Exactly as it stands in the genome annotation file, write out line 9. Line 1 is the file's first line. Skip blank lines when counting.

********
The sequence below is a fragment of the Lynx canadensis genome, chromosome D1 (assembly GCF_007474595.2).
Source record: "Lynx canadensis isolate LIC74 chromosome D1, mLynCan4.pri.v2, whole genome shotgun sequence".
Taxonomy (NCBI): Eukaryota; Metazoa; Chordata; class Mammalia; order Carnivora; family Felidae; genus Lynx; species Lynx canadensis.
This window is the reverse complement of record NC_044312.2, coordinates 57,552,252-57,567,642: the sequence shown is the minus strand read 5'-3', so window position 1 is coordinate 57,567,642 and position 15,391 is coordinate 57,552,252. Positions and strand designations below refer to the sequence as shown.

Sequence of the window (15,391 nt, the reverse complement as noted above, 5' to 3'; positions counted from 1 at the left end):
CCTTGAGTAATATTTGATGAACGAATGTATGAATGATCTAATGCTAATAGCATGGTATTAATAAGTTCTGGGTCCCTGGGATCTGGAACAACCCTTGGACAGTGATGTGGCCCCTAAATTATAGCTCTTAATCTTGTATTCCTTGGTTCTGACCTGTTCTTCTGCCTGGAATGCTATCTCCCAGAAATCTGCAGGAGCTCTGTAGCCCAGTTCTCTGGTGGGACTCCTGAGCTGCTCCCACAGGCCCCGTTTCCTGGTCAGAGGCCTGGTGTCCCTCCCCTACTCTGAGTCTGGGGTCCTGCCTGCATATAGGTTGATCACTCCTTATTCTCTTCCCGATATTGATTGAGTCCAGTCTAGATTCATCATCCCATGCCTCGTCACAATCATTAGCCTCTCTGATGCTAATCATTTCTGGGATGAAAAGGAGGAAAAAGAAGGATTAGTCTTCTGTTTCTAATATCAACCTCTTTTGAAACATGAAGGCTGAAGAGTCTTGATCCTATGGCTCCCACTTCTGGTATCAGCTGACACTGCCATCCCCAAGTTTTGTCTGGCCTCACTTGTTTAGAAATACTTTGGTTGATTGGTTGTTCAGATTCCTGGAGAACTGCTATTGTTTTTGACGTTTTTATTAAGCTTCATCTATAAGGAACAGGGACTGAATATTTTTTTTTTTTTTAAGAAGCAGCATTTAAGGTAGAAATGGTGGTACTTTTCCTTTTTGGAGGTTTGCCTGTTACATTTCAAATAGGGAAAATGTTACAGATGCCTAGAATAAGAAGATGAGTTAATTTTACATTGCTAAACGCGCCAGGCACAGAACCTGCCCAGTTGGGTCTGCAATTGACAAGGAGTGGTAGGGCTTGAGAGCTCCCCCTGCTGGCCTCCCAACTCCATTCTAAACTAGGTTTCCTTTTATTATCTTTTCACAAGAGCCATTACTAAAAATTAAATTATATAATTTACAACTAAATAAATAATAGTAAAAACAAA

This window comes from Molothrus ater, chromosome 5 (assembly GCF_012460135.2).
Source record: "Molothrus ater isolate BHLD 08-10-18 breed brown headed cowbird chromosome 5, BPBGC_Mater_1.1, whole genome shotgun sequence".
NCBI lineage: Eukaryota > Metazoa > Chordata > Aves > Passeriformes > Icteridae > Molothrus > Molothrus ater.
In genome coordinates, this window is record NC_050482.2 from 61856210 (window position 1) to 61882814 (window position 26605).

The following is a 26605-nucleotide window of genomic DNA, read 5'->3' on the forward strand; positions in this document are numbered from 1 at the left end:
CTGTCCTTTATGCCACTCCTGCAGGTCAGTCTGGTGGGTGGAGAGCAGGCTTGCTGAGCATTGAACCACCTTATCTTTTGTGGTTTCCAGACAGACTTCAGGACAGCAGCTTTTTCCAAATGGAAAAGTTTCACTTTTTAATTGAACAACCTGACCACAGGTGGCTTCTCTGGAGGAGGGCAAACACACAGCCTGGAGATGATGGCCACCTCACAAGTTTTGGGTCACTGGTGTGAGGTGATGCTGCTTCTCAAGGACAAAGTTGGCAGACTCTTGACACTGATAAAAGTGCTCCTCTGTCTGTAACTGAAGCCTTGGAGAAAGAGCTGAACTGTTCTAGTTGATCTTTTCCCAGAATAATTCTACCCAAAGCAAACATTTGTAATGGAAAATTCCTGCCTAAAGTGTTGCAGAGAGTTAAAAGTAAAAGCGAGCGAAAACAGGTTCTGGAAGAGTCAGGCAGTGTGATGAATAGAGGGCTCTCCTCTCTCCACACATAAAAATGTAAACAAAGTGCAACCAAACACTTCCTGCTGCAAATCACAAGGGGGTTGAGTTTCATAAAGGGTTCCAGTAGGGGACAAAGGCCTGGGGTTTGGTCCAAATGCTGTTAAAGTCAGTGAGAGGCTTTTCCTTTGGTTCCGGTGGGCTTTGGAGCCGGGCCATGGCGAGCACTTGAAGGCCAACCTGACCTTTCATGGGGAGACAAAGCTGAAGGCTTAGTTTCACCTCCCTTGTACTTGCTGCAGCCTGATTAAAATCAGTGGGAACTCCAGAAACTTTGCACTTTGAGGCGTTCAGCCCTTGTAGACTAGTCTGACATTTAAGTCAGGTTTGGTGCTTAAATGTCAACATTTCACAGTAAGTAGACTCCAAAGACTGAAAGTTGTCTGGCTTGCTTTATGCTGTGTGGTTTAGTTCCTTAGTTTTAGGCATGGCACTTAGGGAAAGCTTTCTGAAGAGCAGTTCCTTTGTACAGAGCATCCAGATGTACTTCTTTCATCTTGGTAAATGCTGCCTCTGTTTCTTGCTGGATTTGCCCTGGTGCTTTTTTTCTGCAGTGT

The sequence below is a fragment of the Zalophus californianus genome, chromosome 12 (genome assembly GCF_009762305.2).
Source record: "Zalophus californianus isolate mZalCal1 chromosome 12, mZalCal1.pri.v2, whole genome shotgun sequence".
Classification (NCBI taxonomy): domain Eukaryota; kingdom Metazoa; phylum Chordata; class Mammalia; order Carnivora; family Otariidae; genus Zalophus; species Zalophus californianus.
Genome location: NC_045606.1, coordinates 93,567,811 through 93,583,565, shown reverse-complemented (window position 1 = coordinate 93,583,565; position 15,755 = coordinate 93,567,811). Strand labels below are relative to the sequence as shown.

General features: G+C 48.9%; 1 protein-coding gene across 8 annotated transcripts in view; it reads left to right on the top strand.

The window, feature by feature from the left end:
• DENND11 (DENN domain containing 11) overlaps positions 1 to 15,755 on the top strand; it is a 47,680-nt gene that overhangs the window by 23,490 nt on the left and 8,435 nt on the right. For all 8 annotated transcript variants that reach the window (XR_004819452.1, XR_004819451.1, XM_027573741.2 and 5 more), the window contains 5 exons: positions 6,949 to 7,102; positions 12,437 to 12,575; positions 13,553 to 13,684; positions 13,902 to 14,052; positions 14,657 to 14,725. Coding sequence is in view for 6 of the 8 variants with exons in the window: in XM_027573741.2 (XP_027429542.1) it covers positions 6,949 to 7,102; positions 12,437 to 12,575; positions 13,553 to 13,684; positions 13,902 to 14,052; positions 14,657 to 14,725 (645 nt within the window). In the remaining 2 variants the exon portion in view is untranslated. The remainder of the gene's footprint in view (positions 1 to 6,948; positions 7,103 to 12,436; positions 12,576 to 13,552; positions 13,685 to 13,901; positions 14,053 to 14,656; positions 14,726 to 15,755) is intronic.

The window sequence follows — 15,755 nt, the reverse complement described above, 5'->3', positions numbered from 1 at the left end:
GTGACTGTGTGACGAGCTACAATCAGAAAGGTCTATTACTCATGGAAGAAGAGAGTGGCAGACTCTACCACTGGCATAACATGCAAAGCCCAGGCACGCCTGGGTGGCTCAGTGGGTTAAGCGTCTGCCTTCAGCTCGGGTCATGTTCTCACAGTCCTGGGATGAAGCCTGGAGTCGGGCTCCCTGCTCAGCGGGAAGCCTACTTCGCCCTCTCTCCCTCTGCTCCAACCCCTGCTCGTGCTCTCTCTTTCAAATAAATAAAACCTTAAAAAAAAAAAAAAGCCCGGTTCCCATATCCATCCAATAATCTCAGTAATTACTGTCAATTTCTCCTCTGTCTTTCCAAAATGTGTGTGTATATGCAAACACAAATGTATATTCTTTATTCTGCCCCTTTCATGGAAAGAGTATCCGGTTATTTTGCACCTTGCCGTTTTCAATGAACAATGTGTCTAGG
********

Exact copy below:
NCBI lineage: Eukaryota > Metazoa > Chordata > Aves > Passeriformes > Icteridae > Molothrus > Molothrus ater.